Concerns Grow Over China's Sale of US Bonds

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by Ambrose Evans-Pritchard: Credit
Markets Flash Hottest Warning Signal Since Crisis

 

 
 

Evidence is mounting that Chinese sales of US Treasury bonds over
recent months are intended as a warning shot to Washington over
escalating political disputes rather than being part of a routine
portfolio shift as thought at first.

A front-page story in the state’s China Information News said
the record
$34bn sale of US bonds
in December was a "commendable"
move. The article was republished by the National
Bureau of Statistics
, giving it a stronger imprimatur.

It follows a piece last week in China Daily, the Politburo’s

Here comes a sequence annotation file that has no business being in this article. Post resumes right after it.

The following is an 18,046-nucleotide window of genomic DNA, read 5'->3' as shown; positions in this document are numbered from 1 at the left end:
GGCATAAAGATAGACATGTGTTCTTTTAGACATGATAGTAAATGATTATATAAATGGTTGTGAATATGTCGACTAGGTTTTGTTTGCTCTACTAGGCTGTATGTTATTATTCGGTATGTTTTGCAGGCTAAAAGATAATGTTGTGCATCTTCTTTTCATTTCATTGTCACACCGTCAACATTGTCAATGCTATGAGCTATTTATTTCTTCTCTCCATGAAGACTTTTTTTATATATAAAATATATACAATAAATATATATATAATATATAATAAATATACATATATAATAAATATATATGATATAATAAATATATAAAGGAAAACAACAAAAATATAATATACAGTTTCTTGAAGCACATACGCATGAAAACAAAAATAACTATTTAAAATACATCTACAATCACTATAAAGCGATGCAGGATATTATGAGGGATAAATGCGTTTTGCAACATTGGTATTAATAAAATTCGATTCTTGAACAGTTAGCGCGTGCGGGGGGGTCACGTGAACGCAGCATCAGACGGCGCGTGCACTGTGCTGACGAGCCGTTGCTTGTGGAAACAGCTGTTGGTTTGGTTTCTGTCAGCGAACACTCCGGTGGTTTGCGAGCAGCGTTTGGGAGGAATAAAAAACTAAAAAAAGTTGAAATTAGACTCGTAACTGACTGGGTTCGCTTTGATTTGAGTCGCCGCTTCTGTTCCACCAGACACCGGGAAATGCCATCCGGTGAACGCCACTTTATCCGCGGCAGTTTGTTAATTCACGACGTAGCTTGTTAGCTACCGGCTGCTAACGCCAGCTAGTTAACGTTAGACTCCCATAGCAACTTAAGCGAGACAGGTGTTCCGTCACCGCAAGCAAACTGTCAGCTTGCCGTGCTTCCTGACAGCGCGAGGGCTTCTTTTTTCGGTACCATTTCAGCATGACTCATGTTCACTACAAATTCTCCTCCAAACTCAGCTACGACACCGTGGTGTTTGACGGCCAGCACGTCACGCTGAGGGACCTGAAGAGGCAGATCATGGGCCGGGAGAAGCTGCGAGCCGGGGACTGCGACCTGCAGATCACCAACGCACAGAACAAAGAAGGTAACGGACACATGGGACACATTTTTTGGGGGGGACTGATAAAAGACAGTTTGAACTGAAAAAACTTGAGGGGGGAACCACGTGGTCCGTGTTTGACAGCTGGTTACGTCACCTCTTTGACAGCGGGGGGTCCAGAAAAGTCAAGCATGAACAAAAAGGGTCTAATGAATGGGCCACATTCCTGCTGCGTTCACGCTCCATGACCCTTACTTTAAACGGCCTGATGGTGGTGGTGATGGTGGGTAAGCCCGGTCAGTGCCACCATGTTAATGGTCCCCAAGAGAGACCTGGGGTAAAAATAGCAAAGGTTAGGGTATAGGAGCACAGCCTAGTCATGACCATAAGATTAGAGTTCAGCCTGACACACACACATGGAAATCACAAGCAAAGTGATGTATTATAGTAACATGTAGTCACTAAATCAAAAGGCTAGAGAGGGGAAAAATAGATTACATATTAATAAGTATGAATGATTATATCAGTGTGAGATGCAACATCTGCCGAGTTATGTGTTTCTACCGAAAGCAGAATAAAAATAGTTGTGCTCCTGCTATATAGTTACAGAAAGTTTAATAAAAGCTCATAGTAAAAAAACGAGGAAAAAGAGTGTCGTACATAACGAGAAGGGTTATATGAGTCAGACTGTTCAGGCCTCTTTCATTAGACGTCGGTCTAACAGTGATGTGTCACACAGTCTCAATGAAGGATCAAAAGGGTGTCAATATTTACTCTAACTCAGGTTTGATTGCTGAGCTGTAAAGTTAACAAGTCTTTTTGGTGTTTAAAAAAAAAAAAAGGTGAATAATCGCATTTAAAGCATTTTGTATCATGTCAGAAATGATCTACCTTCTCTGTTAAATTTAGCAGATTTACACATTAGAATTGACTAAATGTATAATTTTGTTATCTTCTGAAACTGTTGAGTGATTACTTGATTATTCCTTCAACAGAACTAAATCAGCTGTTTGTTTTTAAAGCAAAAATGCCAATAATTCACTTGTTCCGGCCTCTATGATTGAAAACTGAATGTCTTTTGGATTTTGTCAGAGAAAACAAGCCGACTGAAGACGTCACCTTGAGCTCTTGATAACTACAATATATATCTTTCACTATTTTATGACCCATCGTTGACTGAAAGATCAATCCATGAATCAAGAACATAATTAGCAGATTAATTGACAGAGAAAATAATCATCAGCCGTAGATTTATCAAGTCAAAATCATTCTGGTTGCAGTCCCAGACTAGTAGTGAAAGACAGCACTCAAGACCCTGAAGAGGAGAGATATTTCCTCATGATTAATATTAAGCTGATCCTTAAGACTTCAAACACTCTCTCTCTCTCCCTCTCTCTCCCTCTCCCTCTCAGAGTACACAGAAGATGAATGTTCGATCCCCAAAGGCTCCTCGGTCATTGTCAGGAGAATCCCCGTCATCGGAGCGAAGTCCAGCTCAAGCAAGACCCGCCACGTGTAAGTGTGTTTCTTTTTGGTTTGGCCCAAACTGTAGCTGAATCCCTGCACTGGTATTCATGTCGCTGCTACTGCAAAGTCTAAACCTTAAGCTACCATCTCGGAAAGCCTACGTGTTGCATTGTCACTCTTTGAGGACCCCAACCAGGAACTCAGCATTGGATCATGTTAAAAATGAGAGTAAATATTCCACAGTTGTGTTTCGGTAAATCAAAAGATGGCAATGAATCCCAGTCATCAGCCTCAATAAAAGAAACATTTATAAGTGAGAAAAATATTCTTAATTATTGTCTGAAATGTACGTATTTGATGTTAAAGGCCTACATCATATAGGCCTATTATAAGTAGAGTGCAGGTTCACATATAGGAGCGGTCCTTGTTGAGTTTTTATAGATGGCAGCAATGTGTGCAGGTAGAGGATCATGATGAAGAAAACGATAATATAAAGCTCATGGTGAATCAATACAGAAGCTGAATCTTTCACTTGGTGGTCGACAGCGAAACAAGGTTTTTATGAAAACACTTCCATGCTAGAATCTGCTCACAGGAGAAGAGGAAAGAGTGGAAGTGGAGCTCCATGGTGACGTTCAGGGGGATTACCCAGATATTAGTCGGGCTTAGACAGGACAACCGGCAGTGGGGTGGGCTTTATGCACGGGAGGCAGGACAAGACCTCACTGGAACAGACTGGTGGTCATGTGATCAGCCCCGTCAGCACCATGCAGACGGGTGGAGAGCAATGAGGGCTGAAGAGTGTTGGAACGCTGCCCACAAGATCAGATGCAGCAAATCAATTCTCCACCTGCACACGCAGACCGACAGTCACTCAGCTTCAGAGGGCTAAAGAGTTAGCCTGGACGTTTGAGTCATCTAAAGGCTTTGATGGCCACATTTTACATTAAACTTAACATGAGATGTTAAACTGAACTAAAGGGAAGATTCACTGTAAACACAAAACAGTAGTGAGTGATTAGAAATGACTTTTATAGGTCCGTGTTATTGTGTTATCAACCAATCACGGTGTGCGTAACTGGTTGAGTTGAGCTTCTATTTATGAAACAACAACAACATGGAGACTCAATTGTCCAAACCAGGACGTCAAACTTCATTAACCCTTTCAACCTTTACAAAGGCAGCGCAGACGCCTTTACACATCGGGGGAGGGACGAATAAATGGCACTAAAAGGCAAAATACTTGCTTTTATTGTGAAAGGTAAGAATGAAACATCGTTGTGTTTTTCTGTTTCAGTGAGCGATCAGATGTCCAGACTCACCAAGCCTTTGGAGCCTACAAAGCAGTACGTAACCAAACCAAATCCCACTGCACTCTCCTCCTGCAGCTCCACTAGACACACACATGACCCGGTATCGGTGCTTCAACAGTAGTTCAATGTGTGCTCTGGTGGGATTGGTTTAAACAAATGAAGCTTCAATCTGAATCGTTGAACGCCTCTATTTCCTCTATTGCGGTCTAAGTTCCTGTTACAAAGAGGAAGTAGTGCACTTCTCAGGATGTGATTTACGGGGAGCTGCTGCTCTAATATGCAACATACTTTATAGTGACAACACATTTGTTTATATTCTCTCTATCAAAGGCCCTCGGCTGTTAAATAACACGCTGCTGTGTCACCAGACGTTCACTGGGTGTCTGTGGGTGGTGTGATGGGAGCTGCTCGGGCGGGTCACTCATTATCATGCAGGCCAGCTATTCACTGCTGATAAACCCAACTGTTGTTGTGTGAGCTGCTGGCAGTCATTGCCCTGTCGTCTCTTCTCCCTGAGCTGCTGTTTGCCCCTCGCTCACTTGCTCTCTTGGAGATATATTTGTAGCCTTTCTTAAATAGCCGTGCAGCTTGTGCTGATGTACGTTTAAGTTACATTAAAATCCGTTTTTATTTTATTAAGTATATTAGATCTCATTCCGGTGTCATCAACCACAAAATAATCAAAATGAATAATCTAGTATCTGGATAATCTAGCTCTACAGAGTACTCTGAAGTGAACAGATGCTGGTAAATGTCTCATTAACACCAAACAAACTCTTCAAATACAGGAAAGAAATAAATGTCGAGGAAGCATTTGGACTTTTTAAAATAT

voice, citing an official from the Chinese Academy of Sciences praising
the move to "slash" holdings of US debt. This was published
on the same day that US President Barack Obama received the Dalai
Lama at the White House, defying protests from Beijing.

"There are ongoing spats between the US and China on so many
fronts so you have to assume that this is some sort of implicit
threat," said Neil Mellor, a currency expert at the Bank of
New York Mellon, who cautioned that it can be hard to read the complex
signals from China.

"We still think China will have to continue buying US Treasuries
by the bucket load. Where else can they invest in a liquid market.
The euro has become a tarnished currency," he said.

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February
25, 2010

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